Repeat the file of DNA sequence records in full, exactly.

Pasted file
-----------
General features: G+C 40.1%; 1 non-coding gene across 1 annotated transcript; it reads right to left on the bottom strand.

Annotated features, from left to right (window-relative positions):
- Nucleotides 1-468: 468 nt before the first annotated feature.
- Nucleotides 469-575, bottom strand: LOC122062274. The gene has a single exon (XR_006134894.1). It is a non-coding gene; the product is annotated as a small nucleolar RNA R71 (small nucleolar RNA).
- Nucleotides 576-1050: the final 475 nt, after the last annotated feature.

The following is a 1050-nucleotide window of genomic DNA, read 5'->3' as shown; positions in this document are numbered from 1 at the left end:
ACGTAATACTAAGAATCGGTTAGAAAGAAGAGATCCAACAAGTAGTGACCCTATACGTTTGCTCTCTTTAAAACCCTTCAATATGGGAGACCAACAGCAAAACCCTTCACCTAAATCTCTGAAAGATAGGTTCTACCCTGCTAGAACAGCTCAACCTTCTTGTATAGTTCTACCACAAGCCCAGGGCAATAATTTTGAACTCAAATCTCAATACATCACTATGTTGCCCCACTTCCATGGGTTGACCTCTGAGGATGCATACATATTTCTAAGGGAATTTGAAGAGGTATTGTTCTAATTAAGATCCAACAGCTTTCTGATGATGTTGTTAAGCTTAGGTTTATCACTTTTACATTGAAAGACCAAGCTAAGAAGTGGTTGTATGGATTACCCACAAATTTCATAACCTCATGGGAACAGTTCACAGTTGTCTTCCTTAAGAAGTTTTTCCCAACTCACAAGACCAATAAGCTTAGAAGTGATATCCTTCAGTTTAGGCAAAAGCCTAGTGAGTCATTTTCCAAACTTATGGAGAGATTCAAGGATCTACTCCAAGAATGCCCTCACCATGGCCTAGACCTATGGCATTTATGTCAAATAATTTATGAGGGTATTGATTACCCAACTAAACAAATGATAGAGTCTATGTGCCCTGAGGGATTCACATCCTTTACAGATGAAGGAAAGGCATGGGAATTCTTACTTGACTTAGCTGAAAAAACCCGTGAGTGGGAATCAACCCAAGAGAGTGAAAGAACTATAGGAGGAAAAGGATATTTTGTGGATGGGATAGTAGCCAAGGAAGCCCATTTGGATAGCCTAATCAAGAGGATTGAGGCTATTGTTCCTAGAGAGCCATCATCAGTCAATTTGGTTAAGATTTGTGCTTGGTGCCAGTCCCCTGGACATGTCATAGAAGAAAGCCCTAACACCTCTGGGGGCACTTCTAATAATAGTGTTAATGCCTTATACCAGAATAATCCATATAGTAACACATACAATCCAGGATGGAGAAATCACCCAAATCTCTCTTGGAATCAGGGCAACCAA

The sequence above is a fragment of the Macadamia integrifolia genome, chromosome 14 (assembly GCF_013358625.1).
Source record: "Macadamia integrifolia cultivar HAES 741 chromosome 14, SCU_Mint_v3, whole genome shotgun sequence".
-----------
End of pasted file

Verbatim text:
General features: G+C 40.1%; 1 non-coding gene across 1 annotated transcript; it reads right to left on the bottom strand.

Annotated features, from left to right (window-relative positions):
- Nucleotides 1-468: 468 nt before the first annotated feature.
- Nucleotides 469-575, bottom strand: LOC122062274. The gene has a single exon (XR_006134894.1). It is a non-coding gene; the product is annotated as a small nucleolar RNA R71 (small nucleolar RNA).
- Nucleotides 576-1050: the final 475 nt, after the last annotated feature.

The following is a 1050-nucleotide window of genomic DNA, read 5'->3' as shown; positions in this document are numbered from 1 at the left end:
ACGTAATACTAAGAATCGGTTAGAAAGAAGAGATCCAACAAGTAGTGACCCTATACGTTTGCTCTCTTTAAAACCCTTCAATATGGGAGACCAACAGCAAAACCCTTCACCTAAATCTCTGAAAGATAGGTTCTACCCTGCTAGAACAGCTCAACCTTCTTGTATAGTTCTACCACAAGCCCAGGGCAATAATTTTGAACTCAAATCTCAATACATCACTATGTTGCCCCACTTCCATGGGTTGACCTCTGAGGATGCATACATATTTCTAAGGGAATTTGAAGAGGTATTGTTCTAATTAAGATCCAACAGCTTTCTGATGATGTTGTTAAGCTTAGGTTTATCACTTTTACATTGAAAGACCAAGCTAAGAAGTGGTTGTATGGATTACCCACAAATTTCATAACCTCATGGGAACAGTTCACAGTTGTCTTCCTTAAGAAGTTTTTCCCAACTCACAAGACCAATAAGCTTAGAAGTGATATCCTTCAGTTTAGGCAAAAGCCTAGTGAGTCATTTTCCAAACTTATGGAGAGATTCAAGGATCTACTCCAAGAATGCCCTCACCATGGCCTAGACCTATGGCATTTATGTCAAATAATTTATGAGGGTATTGATTACCCAACTAAACAAATGATAGAGTCTATGTGCCCTGAGGGATTCACATCCTTTACAGATGAAGGAAAGGCATGGGAATTCTTACTTGACTTAGCTGAAAAAACCCGTGAGTGGGAATCAACCCAAGAGAGTGAAAGAACTATAGGAGGAAAAGGATATTTTGTGGATGGGATAGTAGCCAAGGAAGCCCATTTGGATAGCCTAATCAAGAGGATTGAGGCTATTGTTCCTAGAGAGCCATCATCAGTCAATTTGGTTAAGATTTGTGCTTGGTGCCAGTCCCCTGGACATGTCATAGAAGAAAGCCCTAACACCTCTGGGGGCACTTCTAATAATAGTGTTAATGCCTTATACCAGAATAATCCATATAGTAACACATACAATCCAGGATGGAGAAATCACCCAAATCTCTCTTGGAATCAGGGCAACCAA

The sequence above is a fragment of the Macadamia integrifolia genome, chromosome 14 (assembly GCF_013358625.1).
Source record: "Macadamia integrifolia cultivar HAES 741 chromosome 14, SCU_Mint_v3, whole genome shotgun sequence".